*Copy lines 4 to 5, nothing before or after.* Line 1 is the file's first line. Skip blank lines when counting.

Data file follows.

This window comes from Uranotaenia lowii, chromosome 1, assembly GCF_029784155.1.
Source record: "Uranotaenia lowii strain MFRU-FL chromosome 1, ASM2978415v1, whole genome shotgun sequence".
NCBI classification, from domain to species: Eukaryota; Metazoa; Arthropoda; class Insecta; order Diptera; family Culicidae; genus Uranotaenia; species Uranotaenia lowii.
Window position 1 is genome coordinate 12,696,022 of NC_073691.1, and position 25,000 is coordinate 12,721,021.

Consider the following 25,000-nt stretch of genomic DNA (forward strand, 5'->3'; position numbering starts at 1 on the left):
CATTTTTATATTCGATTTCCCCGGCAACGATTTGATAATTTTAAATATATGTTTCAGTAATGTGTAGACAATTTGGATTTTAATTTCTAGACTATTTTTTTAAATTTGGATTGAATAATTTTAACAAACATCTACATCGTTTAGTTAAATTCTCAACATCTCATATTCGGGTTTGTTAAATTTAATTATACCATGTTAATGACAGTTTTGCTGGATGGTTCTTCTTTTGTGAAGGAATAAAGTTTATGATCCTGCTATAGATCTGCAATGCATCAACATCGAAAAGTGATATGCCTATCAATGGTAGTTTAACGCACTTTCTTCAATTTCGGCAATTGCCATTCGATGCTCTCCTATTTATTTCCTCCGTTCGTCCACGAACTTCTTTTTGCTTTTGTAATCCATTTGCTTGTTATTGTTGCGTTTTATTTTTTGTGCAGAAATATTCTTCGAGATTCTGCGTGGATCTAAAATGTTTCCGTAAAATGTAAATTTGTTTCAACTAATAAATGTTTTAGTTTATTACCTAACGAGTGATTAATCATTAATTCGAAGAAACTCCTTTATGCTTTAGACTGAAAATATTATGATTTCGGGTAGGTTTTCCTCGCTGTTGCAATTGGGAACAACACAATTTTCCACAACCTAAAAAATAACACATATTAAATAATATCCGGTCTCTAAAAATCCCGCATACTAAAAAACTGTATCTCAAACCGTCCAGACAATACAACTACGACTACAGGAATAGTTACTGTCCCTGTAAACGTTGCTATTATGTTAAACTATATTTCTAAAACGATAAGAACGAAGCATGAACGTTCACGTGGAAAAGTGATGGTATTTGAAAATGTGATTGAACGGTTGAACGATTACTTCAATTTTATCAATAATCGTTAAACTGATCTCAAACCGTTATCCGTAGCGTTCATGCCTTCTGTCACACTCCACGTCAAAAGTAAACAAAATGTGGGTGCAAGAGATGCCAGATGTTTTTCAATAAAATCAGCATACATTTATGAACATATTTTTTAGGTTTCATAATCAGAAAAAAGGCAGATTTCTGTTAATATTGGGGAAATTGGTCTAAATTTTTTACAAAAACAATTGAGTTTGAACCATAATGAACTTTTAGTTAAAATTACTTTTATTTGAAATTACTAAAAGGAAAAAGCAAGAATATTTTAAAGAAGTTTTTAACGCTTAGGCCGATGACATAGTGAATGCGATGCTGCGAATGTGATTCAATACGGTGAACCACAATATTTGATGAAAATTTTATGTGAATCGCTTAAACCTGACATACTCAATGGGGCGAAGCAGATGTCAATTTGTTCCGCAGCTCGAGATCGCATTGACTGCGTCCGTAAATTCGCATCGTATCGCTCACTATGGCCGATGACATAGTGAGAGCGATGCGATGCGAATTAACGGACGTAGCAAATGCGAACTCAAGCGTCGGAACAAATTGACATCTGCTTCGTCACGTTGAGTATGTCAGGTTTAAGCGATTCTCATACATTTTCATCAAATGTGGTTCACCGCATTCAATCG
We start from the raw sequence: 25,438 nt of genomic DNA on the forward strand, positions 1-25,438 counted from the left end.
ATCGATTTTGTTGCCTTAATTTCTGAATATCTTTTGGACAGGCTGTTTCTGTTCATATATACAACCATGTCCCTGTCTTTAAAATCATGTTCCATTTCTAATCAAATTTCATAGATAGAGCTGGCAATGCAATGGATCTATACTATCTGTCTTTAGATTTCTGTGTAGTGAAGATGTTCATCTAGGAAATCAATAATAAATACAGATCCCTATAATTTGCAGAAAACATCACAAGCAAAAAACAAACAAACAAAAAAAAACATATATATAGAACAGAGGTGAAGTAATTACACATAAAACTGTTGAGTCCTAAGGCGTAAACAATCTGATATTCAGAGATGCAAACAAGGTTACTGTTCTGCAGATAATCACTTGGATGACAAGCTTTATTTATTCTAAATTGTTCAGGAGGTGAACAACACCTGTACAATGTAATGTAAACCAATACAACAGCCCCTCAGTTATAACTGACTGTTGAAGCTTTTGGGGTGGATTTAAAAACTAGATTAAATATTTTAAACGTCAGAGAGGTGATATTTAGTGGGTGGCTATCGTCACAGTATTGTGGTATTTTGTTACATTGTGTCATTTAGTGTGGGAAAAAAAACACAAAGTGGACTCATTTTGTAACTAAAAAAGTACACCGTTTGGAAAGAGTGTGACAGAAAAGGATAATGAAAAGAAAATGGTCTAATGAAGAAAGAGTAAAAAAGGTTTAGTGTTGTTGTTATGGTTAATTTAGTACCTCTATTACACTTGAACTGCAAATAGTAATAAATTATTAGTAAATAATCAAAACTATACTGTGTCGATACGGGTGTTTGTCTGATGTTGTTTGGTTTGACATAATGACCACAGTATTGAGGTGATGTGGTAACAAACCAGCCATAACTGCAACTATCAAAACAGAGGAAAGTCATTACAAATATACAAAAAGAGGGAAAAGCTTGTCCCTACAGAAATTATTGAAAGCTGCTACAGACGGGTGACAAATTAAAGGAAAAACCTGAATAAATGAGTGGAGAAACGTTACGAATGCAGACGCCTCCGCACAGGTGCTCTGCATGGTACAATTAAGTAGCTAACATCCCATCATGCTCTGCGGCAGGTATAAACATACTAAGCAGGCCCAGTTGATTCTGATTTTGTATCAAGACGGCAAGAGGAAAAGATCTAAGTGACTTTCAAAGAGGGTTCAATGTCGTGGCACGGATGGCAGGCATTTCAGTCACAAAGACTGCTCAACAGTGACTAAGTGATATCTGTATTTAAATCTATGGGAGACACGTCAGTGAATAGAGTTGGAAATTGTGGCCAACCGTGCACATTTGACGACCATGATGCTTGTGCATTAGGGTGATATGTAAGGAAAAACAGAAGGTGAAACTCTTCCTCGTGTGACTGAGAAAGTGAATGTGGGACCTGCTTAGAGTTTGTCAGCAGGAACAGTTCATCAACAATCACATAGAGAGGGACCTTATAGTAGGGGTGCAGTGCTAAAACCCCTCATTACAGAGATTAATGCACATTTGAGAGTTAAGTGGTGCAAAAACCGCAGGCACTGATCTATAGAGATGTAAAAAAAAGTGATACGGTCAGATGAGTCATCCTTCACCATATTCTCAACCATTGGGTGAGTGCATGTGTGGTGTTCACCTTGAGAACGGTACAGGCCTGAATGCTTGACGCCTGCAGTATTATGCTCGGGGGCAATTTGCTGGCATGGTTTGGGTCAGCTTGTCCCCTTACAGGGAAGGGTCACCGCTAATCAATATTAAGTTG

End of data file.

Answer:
Window position 1 is genome coordinate 12,696,022 of NC_073691.1, and position 25,000 is coordinate 12,721,021.

Consider the following 25,000-nt stretch of genomic DNA (forward strand, 5'->3'; position numbering starts at 1 on the left):